Kathy Kozlowski is a children’s specialist bookseller at Readings, Carlton. This review first appeared in the August 2010 issue of Bookseller+Publisher magazine.

AUTHOR INTERVIEW: Randa Abdel-Fattah on ‘The Friendship Matchmaker’ (Omnibus)

In the March issue of Junior Bookseller+Publisher reviewer Natalie Crawford spoke to author Randa Abdel-Fattah about her most recent book.

This is your first foray into junior fiction. What interested you in writing for younger readers and how did you have to adapt your writing for this different audience?

I have vivid memories of primary school and can recall with excruciating detail the agonies and joys of making and keeping friends. Writing for a younger audience has been an absolute joy for me because I feel as though I’m turning back time, diving into my own memories and experiences to share the stories and adventures that have stayed with me all these years. It’s not that my writing is autobiographical, more that I am tapping into the emotional rollercoaster of pre-adolescence that I remember so well. Writing for this audience, and from the point of view of a girl in Grade 5, came very naturally to me—which proves to me that I haven’t really grown up all that much! Perhaps it also means that the insecurities and conflicts we experience as children never really change—that the emotions that drive us to crave other people’s approval and admiration as adults are the same as those we experience as children, only the setting and circumstances change.

The issue of friendship is central to The Friendship Matchmaker. Were you nervous about portraying the concerns of your characters in a realistic way?

Every writer worries that their characters’ voices might not ring true. As a writer, I am always conscious that I will lose my readers and compromise my own creative integrity if my characters are not authentic. The editing process was the best way to determine whether my characters were acting or speaking in ways that were contrived. But I rarely found this to be a problem as I tend to start writing with the main characters’ voices already quite clear in my head.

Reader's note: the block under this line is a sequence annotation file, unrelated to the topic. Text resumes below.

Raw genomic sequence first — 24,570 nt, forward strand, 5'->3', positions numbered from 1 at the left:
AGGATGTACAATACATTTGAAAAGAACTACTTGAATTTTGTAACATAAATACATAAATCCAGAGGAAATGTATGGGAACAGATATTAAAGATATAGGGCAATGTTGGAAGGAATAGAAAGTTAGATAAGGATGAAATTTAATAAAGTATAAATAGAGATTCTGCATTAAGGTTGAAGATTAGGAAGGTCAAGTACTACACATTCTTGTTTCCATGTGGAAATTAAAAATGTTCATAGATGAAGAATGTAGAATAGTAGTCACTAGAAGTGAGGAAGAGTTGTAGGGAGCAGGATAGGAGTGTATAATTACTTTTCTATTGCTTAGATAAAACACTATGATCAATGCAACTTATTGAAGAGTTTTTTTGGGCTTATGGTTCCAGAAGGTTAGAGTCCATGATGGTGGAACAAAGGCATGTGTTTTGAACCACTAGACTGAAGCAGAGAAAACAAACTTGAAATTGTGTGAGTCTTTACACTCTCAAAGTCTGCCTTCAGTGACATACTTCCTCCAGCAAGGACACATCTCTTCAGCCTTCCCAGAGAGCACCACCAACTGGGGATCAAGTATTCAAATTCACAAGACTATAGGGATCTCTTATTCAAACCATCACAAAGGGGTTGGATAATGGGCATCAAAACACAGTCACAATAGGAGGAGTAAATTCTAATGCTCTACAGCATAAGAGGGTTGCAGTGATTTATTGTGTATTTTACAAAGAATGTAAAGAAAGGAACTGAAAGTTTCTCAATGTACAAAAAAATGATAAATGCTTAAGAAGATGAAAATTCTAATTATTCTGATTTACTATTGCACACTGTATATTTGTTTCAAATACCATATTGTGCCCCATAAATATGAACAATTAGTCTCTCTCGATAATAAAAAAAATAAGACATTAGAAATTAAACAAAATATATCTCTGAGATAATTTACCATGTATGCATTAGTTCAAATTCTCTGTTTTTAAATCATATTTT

The use of narrative and inclusion of Lara’s Friendship Matchmaker Manual gives the reader two different points of view. Did you always intend to include the Manual in telling Lara’s story?

The FMM Manual was delicious fun to create. It was always my intention to have it running in the background, as an insight into Lara’s thinking, strategy and motivation.Although the book is a first-hand narrative, the manual is an even deeper, yet playful, insight into Lara’s mind and heart.

Was it fun or nerve-wracking having to immerse yourself in the world of a 10-year-old again?

It was terrific fun! I dived back into the world of friendship trios, playground spats and the emotional turbulence that comes with picking a friend to sit next to on a bus or play sports with. When I write ‘as a 10-year-old’ I find myself writing with two voices in my head: my adult voice and my voice as a 10-year-old. The product is a fusion of both levels of consciousness. It is that process and tension between young and old that I find most exhilarating.

There are some very peculiar characters in the book. Are any of them based on people you actually knew at school?

I had terrific fun in trying to balance between the comic and farcical when writing such characters as Omar (who only speaks in rhyme as training for being a rap artist one day) and David (who speaks to his basketball as though it were his best friend). None of the characters, with the exception of Chris the Bully, were based on people I knew at school. However, I still try to maintain a healthy respect for even my most ‘peculiar’ characters, humanising them despite the comic potential their various idiosyncracies offer. While some of my characters exhibit ‘odd’ habits and quirks, I still consider that my young readers will identify with these characters’ dreams, fears and insecurities.

Would you consider writing for a younger audience again?

Most definitely. Lara will not leave me alone. After all, she can be quite bossy and dominating! I can’t resist writing a story with her again so I’m writing a sequel. I’m also releasing my first ‘Aussie Mates’ title, Buzz Off in May 2011. It’s a story about a boy who has, well, a special connection with flies—he can hear them talk. Once again I had delightful fun throwing myself into the world of a young boy.

The Friendship Matchmaker is published by Omnibus. This interview first appeared in the March issue of Junior Bookseller+Publisher. Sign up for the free monthly Junior Bookseller+Publisher Newsletter here.